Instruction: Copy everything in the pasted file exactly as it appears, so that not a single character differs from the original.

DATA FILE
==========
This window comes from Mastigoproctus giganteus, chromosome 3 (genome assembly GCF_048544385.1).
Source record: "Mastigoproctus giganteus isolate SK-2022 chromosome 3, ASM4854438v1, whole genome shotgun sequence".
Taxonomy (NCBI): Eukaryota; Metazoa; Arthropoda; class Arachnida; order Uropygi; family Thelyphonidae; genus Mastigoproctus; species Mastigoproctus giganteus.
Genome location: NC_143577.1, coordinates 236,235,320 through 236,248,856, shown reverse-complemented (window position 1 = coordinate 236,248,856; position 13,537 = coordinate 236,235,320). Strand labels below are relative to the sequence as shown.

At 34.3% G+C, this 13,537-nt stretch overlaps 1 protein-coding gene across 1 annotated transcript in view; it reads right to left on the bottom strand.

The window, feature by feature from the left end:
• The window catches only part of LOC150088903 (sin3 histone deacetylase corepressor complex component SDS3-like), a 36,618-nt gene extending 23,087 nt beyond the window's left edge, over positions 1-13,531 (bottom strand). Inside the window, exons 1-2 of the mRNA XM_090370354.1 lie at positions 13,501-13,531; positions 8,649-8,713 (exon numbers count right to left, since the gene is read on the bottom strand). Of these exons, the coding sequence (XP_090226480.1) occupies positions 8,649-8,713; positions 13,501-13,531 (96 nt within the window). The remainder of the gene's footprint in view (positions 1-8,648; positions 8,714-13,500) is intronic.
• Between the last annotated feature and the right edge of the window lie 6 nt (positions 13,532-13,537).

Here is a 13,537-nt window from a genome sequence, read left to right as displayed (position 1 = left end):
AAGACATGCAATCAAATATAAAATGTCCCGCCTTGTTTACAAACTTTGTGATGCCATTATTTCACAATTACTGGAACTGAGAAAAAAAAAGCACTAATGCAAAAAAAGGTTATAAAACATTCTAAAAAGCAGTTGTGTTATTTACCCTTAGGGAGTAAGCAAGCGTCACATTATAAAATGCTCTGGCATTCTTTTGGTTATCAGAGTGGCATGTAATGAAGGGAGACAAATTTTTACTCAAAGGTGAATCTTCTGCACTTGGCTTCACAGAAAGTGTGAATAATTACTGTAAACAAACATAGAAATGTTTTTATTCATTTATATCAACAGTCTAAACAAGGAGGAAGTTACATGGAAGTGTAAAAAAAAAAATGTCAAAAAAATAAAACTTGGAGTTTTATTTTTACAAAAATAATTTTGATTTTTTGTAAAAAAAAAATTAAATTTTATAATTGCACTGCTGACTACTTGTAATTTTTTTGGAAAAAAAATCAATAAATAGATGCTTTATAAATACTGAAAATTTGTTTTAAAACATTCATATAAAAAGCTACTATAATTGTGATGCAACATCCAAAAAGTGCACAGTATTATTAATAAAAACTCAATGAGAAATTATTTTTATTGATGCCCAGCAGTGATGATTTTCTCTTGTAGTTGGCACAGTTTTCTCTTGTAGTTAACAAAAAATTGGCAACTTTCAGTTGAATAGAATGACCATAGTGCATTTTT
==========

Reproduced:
This window comes from Mastigoproctus giganteus, chromosome 3 (genome assembly GCF_048544385.1).
Source record: "Mastigoproctus giganteus isolate SK-2022 chromosome 3, ASM4854438v1, whole genome shotgun sequence".
Taxonomy (NCBI): Eukaryota; Metazoa; Arthropoda; class Arachnida; order Uropygi; family Thelyphonidae; genus Mastigoproctus; species Mastigoproctus giganteus.
Genome location: NC_143577.1, coordinates 236,235,320 through 236,248,856, shown reverse-complemented (window position 1 = coordinate 236,248,856; position 13,537 = coordinate 236,235,320). Strand labels below are relative to the sequence as shown.

At 34.3% G+C, this 13,537-nt stretch overlaps 1 protein-coding gene across 1 annotated transcript in view; it reads right to left on the bottom strand.

The window, feature by feature from the left end:
• The window catches only part of LOC150088903 (sin3 histone deacetylase corepressor complex component SDS3-like), a 36,618-nt gene extending 23,087 nt beyond the window's left edge, over positions 1-13,531 (bottom strand). Inside the window, exons 1-2 of the mRNA XM_090370354.1 lie at positions 13,501-13,531; positions 8,649-8,713 (exon numbers count right to left, since the gene is read on the bottom strand). Of these exons, the coding sequence (XP_090226480.1) occupies positions 8,649-8,713; positions 13,501-13,531 (96 nt within the window). The remainder of the gene's footprint in view (positions 1-8,648; positions 8,714-13,500) is intronic.
• Between the last annotated feature and the right edge of the window lie 6 nt (positions 13,532-13,537).

Here is a 13,537-nt window from a genome sequence, read left to right as displayed (position 1 = left end):
AAGACATGCAATCAAATATAAAATGTCCCGCCTTGTTTACAAACTTTGTGATGCCATTATTTCACAATTACTGGAACTGAGAAAAAAAAAGCACTAATGCAAAAAAAGGTTATAAAACATTCTAAAAAGCAGTTGTGTTATTTACCCTTAGGGAGTAAGCAAGCGTCACATTATAAAATGCTCTGGCATTCTTTTGGTTATCAGAGTGGCATGTAATGAAGGGAGACAAATTTTTACTCAAAGGTGAATCTTCTGCACTTGGCTTCACAGAAAGTGTGAATAATTACTGTAAACAAACATAGAAATGTTTTTATTCATTTATATCAACAGTCTAAACAAGGAGGAAGTTACATGGAAGTGTAAAAAAAAAAATGTCAAAAAAATAAAACTTGGAGTTTTATTTTTACAAAAATAATTTTGATTTTTTGTAAAAAAAAAATTAAATTTTATAATTGCACTGCTGACTACTTGTAATTTTTTTGGAAAAAAAATCAATAAATAGATGCTTTATAAATACTGAAAATTTGTTTTAAAACATTCATATAAAAAGCTACTATAATTGTGATGCAACATCCAAAAAGTGCACAGTATTATTAATAAAAACTCAATGAGAAATTATTTTTATTGATGCCCAGCAGTGATGATTTTCTCTTGTAGTTGGCACAGTTTTCTCTTGTAGTTAACAAAAAATTGGCAACTTTCAGTTGAATAGAATGACCATAGTGCATTTTT